By about 4:30 a.m. Tuesday, Sandy was classified a post-tropical cyclone. Meteorologists said Sandy lost some characteristics of a tropical storm because of its collision with arctic air. But that collision also created an unusually large and dangerous storm system spanning nearly 1,000 miles and dumping as much as 2 feet of snow in mountainous areas.
In its latest incarnation, Sandy was weakening while moving slowly westward across southern Pennsylvania, its maximum sustained winds dropping to 45 mph, the National Hurricane Center said. It said high-wind warnings were in effect along the central to southern Appalachians and across portions of the Great Lakes. Storm warnings remained in effect along the Mid-Atlantic and New England coasts from Virginia to Massachusetts and across the Great Lakes.
U.S. stock markets remained closed for a second day Tuesday. It was the first time that the New York Stock Exchange was closed for two straight days because of weather since a major blizzard struck the city in 1888.
The stock exchange announced that it would reopen Wednesday.
Federal government offices were closed for most employees Tuesday, most schools, colleges and universities shut their doors for another day, and Amtrak canceled Northeast service.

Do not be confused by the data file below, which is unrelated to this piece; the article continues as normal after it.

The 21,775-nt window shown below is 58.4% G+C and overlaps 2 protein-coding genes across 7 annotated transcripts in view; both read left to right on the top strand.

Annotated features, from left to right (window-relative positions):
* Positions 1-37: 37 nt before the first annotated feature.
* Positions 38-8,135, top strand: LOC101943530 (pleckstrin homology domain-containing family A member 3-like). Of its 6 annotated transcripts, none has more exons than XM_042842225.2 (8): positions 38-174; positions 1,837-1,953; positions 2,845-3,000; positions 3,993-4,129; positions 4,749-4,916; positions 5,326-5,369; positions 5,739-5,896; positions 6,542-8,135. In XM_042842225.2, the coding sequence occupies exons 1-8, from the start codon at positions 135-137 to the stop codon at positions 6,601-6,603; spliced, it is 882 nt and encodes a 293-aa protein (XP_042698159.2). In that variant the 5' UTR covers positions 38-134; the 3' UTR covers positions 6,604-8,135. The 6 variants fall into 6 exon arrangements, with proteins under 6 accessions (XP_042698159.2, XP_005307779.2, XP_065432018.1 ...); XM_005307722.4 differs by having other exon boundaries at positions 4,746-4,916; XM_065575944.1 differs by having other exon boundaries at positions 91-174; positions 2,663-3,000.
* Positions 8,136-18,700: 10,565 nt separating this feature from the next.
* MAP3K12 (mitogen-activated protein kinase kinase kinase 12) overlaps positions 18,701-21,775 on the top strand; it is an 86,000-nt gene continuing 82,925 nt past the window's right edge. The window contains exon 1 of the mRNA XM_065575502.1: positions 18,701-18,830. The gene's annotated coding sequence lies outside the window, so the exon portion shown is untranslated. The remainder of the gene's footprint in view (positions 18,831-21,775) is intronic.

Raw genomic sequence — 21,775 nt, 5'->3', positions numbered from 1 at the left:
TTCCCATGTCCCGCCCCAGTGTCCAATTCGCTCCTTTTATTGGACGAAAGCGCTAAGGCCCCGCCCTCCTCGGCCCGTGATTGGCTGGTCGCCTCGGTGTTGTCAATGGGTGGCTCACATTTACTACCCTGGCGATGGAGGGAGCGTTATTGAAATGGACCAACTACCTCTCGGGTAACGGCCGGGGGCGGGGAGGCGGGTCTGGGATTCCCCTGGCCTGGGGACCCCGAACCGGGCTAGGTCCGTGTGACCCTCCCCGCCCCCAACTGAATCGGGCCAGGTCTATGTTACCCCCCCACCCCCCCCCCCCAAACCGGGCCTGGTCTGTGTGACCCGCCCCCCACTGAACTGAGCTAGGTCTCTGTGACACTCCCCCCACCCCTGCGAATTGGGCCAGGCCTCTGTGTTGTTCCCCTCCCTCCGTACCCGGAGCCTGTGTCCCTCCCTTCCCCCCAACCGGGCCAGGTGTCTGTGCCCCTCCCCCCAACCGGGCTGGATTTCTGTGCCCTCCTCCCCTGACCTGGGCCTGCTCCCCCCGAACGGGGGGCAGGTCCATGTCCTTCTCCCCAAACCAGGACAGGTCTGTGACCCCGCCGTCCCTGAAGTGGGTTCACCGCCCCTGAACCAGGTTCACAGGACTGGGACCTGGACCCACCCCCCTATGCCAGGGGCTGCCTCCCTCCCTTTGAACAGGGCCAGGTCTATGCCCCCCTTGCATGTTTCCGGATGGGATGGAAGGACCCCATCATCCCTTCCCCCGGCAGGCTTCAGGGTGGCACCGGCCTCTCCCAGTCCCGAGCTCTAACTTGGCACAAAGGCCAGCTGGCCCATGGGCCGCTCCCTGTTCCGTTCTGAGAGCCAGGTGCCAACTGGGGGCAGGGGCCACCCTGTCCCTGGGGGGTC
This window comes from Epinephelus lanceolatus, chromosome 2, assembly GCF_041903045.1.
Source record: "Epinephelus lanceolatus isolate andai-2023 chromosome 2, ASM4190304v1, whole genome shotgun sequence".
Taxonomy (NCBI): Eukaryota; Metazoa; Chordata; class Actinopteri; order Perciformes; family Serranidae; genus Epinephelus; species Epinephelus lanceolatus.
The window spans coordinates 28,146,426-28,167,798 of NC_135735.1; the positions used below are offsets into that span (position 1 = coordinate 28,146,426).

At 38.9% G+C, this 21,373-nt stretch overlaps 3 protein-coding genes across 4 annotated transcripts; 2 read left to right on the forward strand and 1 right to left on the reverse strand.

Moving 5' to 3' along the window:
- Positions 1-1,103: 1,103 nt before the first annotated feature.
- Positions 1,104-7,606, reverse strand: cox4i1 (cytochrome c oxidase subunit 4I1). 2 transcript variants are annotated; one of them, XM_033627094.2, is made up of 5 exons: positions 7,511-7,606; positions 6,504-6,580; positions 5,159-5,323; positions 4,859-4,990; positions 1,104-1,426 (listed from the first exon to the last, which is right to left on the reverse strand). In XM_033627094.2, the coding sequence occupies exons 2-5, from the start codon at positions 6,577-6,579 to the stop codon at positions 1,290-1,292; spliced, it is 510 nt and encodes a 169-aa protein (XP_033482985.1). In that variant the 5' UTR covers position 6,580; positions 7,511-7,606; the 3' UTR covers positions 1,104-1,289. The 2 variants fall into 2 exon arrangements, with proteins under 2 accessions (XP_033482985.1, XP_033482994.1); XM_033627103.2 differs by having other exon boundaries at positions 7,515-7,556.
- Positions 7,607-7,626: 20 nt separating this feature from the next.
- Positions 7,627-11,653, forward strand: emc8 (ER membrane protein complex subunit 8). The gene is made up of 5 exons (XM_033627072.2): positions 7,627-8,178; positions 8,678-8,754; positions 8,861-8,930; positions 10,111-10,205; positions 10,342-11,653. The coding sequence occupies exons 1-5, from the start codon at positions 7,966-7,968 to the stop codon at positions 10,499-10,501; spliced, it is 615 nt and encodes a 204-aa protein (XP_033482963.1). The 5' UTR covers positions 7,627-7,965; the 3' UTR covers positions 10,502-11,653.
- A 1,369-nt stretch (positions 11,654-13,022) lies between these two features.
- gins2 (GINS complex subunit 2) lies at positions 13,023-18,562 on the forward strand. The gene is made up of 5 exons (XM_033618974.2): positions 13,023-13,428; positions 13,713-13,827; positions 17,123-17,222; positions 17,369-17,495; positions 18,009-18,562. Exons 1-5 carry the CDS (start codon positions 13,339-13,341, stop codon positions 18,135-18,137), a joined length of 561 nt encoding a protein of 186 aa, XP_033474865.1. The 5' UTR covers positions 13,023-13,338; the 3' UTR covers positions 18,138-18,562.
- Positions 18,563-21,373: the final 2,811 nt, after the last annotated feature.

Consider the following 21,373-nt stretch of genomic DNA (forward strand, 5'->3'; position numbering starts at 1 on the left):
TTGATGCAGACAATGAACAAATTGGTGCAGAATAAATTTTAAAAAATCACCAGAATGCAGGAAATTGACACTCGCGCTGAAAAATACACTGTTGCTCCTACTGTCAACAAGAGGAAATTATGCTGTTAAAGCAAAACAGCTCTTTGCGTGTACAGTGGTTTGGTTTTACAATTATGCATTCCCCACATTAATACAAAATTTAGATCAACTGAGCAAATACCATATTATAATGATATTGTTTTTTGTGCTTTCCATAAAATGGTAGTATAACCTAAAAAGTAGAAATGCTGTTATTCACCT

From Manhattan’s East Village to Brooklyn’s Red Hook, many New Yorkers were reeling Tuesday in the storm’s aftermath without electricity or running water, largely restricted to their own neighborhoods in the absence of public transportation. Ground-level businesses, apartment dwellers and homeowners pumped out floodwaters and tried to salvage waterlogged possessions.
In his warehouse by Red Hook’s piers, Shamoun, the owner of Technico Marine Corporation, sounded irritated when he noted that a friend had urged him to contact FEMA to help raise the funds needed to get his business back up and running. He said he abandoned an effort last year to secure a loan from FEMA after Hurricane Irene because the paperwork — 30 pages’ worth — was too cumbersome to complete without an “army of secretaries,” and because the agency would not have been able to provide a better loan rate than his own banker.
“I don’t think the government is going to do anything for me,” Shamoun complained. “It’s disheartening.”
In Lower Manhattan, the inconveniences were compounded by the risks of crossing the street. Street lights were out and traffic cops were scarce, leaving pedestrians to play a dangerous game of chicken with cars, cabs and trucks speeding along First Avenue.